- In mid-March a bombogenesis, also called a “bomb cyclone”, struck the U.S. Great Plains and Great Lakes region.
- The storm brought both large volumes of snow and rainfall to the region leading to flooding along many rivers and across frozen ground.
- The most notable flooding occurred in Nebraska. While large areas in norther Iowa and southern Minnesota experienced temporary field saturation.
- Sowing of maize, soybeans, and spring wheat have not yet begun or entered their most active periods in most of the main producing states, where the majority of fields are sown around late April and May.
- High soil moisture levels in many areas will benefit early development of spring/summer crops.
- Forecasts for the short term will benefit sowing activities, while over the next three months there will be a slight probability of increased rains in the U.S. Great Plains and Great Lakes region, benefiting early crop development.
Figure 1. Sentinel 2A imagery from March 21, 2019 showing flooding on the Missouri River south of Omaha, Nebraska. Data Sources: Sentinel 2A imagery from ESA
In mid-March, a bombogenesis, also called a bomb cyclone, struck the central plains and the U.S. Great Plains and Great Lakes region. A bombogenesis/bomb cyclone is when the barometric pressure drops by at least 24 millibars (measurement of air pressure) over 24 hours, which happens when a warm air mass collides with a cold air mass and starts moving in a cyclonic manner. These storms are associated with very strong winds and heavy rain and/or snow.
The bomb cyclone dropped heavy snow and rainfall atop of an already deep snow pack that then melted and was unable to infiltrate into the frozen ground. Excess of water then ran into the ice-covered rivers that were already at a high level due to the abundant rainfall last fall. River ice cover broke up and caused artificial damns resulting in flooding along many rivers and across many low-lying areas where the frozen ground prevented the infiltration of the rainfall in the first place (Figure 1). Since then most of the original flooding has now subsided, but with additional precipitation events since the bomb cyclone and spring melt, some minor areas are still experiencing flooding conditions.
The flooding has not directly affected the 2019/20 summer crops, since the sowing is yet to fully begin in the main productive areas (Figure 2). However, it had a negatively impact in infrastructure, including grains storage from previous campaigns, destroying in some cases, silo bags and bins.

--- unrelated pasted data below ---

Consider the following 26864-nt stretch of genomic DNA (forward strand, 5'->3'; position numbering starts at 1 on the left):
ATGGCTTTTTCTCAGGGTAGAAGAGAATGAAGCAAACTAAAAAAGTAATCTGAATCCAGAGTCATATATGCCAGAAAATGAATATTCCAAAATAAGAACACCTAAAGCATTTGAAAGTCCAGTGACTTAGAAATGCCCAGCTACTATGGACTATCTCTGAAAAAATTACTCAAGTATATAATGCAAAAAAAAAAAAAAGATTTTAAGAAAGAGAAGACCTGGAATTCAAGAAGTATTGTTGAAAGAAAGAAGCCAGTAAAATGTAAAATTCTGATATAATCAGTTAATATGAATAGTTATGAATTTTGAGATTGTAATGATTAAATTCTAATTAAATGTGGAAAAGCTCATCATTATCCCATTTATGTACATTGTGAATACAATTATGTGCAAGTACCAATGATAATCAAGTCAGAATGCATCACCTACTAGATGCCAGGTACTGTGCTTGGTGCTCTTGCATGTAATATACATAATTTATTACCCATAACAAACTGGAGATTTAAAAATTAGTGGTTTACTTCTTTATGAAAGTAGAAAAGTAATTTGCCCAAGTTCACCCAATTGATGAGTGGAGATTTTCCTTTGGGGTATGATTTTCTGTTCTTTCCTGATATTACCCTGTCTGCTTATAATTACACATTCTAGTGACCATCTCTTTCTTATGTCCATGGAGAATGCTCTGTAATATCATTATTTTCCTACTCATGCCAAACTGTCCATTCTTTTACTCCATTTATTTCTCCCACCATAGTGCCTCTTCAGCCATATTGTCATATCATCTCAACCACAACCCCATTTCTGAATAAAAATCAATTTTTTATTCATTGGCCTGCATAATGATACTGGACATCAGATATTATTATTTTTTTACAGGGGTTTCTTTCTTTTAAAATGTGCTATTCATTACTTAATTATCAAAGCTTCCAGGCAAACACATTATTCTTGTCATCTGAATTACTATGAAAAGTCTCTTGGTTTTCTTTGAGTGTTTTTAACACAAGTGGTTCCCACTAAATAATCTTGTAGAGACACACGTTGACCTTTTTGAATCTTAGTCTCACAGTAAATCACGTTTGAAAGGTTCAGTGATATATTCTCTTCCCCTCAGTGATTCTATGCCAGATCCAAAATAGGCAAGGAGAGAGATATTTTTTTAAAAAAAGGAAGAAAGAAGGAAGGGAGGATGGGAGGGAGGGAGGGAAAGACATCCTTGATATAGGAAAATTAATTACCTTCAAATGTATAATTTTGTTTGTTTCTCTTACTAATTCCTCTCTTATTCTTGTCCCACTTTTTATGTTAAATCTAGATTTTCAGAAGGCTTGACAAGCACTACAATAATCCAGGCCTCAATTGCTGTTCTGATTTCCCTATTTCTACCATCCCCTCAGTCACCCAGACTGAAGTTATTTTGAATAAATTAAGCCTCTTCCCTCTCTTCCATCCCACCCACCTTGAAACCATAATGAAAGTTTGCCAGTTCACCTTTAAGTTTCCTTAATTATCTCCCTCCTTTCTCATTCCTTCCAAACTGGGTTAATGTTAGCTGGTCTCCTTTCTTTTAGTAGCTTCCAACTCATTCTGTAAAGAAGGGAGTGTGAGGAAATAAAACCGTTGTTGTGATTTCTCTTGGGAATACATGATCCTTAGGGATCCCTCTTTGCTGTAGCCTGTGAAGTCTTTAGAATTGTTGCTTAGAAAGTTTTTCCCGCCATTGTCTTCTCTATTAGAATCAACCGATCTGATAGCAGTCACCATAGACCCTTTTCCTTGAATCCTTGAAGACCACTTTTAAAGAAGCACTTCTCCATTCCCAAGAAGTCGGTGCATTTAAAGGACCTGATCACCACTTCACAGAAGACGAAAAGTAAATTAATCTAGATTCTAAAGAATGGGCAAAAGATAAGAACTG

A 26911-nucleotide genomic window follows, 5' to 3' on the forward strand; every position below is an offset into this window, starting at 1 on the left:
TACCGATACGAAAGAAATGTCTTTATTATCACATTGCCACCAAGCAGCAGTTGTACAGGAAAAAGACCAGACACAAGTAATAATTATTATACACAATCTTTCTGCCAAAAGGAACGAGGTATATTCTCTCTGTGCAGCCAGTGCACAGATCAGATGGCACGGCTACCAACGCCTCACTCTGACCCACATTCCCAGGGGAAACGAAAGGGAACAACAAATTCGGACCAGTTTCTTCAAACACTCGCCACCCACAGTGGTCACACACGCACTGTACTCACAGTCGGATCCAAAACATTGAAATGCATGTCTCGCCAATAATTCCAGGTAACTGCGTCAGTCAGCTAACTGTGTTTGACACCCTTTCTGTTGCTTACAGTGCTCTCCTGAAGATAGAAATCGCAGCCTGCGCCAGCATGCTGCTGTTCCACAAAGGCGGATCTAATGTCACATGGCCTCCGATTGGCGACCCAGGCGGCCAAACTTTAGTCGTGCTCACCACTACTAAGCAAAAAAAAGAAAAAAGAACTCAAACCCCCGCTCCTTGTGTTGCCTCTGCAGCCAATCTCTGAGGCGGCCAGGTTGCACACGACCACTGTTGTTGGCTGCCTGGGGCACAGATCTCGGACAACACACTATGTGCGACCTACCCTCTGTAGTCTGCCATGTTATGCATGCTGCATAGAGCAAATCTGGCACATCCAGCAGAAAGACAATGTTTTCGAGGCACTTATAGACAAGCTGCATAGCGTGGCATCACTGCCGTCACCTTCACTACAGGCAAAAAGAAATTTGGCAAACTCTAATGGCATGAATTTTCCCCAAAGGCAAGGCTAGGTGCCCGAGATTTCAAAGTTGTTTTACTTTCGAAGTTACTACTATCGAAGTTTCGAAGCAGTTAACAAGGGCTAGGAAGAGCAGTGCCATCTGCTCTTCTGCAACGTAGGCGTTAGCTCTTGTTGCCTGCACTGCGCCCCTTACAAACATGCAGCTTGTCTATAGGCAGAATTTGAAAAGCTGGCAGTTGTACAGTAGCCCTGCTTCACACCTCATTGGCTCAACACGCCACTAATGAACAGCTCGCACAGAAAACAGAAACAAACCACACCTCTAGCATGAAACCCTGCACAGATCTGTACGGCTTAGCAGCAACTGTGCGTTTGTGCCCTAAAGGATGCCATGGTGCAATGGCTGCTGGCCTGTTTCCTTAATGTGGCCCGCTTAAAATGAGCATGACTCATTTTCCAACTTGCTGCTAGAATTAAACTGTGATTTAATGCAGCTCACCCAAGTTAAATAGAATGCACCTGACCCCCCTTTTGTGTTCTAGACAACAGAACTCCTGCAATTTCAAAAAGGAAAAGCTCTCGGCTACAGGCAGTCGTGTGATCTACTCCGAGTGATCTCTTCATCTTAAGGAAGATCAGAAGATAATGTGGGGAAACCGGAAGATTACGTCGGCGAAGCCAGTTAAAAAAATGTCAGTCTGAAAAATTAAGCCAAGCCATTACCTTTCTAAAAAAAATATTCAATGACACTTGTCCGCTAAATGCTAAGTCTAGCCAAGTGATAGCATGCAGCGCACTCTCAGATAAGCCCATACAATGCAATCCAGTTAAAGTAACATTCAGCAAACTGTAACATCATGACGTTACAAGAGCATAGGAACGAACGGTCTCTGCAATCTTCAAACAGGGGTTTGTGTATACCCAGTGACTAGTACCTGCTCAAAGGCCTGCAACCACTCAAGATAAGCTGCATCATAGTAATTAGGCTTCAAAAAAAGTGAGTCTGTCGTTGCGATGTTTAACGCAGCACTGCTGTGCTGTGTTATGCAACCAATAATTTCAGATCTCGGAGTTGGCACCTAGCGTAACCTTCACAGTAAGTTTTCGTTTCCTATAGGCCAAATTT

Figure 2: Start of the most active sowing periods by state for (a) Maize, (b) Soybeans, and (c) Spring Wheat. Data Source: USDA NASS Field Crops: Usual Planting and Harvesting Dates, October 2010
As the most active period of sowing is due to begin in the coming weeks for many places in the U.S. Great Plains and Great Lakes region, surface soil moisture levels are quite favourable. Figure 3 shows the most recent surface soil moisture levels across the U.S., while Figure 4 shows current levels specifically for only maize sowing areas in the main producing states (representing 65% of national production) compared to last year and historical averages.
Figure 3. Surface soil moisture levels for the April 8th – 10th, 2019 time period showing favourable soil moisture levels across much of U.S. Great Plains and Great Lakes region Data Source: NASA Soil Moisture Active Passive (SMAP).
Figure 4: Soil moisture (surface) levels from March 1st until present in maize growing areas within the top producing states. Data Source: NASA Soil Moisture Active Passive (SMAP)
Short term forecasts for precipitation bring additional rainfall for the southern Great Lakes region, the South, and much of the East Coast (figure 5). Rainfall to across much of central and southern Indiana will help raise surface soil moisture levels, while drier conditions elsewhere will be beneficial for sowing actives.
Figure 5: Short term precipitation forecast April 17th – 24th, 2019. Data Source: NOAA WPC Quantitative Precipitation Forecast.
The most recent three-month outlook from NOAA, covering the spring and early summer, shows a slight probability of above average precipitation across most major maize and soybean growing areas with the exception of northern Minnesota and North Dakota (figure 6). Most spring wheat areas in Minnesota, North Dakota, and northern Idaho will most likely receive average precipitation while Washington and Oregon have a probability of receiving below average precipitation.
Figure 6: Three-month outlook precipitation probability (March 2019). Image Source: NOAA Climate Prediction Center (CPC) Long Range Forecasts https://www.weather.gov/hun/climateforecast
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The Crop Monitor special report is produced by GEOGLAM with inputs from the following partners (in alphabetical order): ARC, CHC UCSB, EC JRC, FAO GIEWS, FEWS NET, WFP, and UMD. The findings and conclusions in this joint multiagency report are consensual statements from the GEOGLAM experts, and do not necessarily reflect those of the individual agencies represented by these experts. GEOGLAM accepts no responsibility for any application, use or interpretation of the information contained in this report and disclaims all liability for direct, indirect or consequential damages resulting from the use of this report.